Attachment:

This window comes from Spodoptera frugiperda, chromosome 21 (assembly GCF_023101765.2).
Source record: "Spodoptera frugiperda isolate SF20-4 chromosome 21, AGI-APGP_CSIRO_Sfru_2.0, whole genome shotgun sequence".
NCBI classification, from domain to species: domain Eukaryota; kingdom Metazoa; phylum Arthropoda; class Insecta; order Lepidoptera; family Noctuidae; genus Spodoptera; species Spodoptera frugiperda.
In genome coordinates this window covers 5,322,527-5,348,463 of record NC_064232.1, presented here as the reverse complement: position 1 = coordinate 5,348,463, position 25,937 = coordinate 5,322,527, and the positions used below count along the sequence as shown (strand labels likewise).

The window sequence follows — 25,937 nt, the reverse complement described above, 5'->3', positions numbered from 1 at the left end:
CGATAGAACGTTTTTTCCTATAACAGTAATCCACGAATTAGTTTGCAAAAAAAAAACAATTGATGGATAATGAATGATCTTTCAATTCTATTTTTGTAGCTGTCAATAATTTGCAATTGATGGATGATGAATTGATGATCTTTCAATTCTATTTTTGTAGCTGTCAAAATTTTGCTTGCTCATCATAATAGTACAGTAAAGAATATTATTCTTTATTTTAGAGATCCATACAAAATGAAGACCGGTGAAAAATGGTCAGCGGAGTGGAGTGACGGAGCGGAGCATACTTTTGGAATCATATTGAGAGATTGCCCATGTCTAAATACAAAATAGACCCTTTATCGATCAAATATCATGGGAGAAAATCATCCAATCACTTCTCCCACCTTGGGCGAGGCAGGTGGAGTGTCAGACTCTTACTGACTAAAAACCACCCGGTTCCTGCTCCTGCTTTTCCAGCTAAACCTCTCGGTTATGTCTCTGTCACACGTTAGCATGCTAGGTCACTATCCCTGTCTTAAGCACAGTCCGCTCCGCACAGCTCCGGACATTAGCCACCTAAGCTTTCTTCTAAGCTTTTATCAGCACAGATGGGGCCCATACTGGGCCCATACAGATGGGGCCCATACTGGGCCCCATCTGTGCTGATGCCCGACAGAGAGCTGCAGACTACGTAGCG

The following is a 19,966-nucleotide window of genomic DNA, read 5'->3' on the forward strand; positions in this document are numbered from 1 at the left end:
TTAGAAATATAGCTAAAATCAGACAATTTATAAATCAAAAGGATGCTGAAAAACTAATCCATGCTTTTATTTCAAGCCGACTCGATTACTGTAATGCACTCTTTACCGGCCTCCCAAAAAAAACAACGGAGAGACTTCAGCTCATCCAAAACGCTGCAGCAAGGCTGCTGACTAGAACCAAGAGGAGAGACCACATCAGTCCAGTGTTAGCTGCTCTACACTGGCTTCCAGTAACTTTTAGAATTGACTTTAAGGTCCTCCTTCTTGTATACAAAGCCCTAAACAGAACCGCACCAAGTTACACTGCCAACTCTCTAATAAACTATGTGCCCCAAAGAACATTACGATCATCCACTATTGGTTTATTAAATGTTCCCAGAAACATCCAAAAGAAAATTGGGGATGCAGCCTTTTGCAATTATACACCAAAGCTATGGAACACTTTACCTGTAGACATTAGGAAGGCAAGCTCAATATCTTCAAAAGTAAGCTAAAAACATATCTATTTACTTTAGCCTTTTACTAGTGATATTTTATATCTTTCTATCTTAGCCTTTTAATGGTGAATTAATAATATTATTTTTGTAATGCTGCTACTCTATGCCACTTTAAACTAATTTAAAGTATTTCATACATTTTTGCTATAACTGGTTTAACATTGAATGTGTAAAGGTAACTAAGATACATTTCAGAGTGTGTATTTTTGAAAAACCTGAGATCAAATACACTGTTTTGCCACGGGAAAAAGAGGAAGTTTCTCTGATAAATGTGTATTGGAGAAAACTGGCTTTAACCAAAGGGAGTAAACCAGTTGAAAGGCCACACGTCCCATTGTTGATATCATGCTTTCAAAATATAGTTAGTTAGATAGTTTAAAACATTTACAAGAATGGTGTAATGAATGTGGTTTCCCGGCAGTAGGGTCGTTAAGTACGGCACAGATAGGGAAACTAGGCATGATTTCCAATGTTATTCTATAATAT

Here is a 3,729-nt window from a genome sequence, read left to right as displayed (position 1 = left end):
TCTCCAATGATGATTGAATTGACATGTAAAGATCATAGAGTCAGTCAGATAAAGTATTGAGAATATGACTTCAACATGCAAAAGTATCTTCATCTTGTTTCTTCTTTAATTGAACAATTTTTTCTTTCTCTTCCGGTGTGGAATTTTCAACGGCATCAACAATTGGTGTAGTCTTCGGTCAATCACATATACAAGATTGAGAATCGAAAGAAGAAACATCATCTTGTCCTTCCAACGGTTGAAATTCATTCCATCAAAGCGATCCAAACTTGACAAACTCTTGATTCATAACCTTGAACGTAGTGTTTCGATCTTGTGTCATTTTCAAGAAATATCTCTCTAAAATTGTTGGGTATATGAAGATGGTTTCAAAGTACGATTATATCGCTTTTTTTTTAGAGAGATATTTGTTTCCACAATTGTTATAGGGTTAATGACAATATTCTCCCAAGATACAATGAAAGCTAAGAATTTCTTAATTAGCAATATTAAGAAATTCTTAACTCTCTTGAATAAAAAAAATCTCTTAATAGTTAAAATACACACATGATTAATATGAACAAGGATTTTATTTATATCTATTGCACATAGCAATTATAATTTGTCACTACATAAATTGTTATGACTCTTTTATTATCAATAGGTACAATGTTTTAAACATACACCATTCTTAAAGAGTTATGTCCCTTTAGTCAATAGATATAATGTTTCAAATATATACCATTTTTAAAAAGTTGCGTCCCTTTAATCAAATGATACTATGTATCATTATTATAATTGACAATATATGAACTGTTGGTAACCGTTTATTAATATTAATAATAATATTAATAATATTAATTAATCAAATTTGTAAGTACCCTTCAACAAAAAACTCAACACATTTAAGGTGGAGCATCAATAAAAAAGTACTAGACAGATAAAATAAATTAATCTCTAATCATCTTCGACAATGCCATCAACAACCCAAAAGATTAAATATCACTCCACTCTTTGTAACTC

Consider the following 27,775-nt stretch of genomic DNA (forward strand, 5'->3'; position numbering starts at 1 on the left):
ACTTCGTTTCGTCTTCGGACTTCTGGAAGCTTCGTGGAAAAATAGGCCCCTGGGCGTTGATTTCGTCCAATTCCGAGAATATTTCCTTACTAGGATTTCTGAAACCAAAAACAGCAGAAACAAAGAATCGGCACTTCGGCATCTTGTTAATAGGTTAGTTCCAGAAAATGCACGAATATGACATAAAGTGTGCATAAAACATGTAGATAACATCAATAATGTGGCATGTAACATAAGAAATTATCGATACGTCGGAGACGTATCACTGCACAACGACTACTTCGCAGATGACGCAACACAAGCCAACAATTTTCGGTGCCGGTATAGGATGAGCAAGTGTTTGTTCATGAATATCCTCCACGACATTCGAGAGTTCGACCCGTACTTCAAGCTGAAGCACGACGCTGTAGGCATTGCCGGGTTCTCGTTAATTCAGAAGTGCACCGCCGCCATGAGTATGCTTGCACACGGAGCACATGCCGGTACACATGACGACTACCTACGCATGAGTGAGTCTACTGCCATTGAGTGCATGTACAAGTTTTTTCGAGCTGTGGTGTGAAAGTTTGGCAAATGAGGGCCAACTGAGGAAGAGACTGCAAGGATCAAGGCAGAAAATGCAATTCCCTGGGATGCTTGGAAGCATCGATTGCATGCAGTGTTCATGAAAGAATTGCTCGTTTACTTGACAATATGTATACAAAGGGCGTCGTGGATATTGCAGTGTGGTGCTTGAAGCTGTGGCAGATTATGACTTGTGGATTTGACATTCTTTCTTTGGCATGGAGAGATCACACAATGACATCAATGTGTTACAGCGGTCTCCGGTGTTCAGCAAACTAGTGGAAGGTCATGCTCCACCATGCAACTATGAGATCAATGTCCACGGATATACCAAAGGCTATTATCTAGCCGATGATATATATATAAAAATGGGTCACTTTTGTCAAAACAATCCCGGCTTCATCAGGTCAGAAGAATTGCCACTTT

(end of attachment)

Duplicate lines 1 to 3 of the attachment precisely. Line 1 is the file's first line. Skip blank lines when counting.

This window comes from Spodoptera frugiperda, chromosome 21 (assembly GCF_023101765.2).
Source record: "Spodoptera frugiperda isolate SF20-4 chromosome 21, AGI-APGP_CSIRO_Sfru_2.0, whole genome shotgun sequence".
NCBI classification, from domain to species: domain Eukaryota; kingdom Metazoa; phylum Arthropoda; class Insecta; order Lepidoptera; family Noctuidae; genus Spodoptera; species Spodoptera frugiperda.